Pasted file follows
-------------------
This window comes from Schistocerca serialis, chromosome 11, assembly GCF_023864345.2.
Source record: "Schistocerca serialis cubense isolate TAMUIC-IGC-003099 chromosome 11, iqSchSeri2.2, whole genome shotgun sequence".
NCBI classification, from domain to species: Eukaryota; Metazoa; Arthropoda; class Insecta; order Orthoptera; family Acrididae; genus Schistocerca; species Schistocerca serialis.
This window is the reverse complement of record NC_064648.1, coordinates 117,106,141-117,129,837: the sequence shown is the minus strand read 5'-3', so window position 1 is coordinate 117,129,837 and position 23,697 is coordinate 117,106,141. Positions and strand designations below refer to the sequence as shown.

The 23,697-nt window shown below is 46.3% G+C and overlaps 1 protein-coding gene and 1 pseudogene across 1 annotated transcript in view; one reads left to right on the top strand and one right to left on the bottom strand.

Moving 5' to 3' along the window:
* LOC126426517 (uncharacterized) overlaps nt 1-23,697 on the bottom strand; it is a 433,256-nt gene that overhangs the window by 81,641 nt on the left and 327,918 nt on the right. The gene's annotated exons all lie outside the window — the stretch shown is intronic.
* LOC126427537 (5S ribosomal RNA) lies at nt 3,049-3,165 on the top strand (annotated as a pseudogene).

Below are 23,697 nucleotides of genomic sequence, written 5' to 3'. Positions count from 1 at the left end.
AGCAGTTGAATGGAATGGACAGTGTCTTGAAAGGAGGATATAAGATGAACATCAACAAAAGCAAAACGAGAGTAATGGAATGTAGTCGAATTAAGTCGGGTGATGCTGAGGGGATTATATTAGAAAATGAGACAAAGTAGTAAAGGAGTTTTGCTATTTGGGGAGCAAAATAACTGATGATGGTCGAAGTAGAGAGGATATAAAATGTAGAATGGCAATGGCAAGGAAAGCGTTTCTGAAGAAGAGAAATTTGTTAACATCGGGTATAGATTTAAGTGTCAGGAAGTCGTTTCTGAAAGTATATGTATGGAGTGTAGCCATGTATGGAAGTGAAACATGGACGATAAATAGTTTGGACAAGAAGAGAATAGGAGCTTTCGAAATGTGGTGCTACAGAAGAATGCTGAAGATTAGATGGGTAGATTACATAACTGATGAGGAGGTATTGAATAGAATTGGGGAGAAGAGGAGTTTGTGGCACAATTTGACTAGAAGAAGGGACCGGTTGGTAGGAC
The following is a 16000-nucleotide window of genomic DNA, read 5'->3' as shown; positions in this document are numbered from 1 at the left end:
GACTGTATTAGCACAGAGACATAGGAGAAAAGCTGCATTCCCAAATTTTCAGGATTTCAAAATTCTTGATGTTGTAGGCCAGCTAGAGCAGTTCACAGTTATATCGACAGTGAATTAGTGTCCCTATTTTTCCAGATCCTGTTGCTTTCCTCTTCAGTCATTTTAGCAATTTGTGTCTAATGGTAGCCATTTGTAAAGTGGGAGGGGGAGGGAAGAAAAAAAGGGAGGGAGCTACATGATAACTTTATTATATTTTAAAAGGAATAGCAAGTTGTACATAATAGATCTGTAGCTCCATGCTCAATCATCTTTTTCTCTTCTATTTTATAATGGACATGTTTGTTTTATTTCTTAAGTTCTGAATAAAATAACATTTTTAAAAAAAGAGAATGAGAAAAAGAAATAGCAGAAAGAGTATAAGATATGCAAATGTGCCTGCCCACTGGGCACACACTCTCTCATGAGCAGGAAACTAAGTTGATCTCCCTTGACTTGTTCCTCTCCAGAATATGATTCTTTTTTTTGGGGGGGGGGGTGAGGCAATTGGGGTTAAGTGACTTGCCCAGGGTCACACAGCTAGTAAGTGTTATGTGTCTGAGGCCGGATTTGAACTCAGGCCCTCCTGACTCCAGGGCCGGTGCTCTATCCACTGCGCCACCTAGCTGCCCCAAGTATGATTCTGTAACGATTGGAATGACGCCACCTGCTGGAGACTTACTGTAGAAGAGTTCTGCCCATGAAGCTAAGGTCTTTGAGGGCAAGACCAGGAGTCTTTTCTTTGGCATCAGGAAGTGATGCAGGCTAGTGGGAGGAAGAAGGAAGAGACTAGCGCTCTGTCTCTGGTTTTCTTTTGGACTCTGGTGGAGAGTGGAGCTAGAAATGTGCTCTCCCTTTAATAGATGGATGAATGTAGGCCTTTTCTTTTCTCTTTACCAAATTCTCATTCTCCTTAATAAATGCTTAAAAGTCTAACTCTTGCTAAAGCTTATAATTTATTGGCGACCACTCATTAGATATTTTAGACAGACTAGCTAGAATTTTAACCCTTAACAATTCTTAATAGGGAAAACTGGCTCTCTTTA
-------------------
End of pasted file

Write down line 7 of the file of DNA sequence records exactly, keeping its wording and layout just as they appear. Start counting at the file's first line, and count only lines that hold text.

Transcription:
* LOC126426517 (uncharacterized) overlaps nt 1-23,697 on the bottom strand; it is a 433,256-nt gene that overhangs the window by 81,641 nt on the left and 327,918 nt on the right. The gene's annotated exons all lie outside the window — the stretch shown is intronic.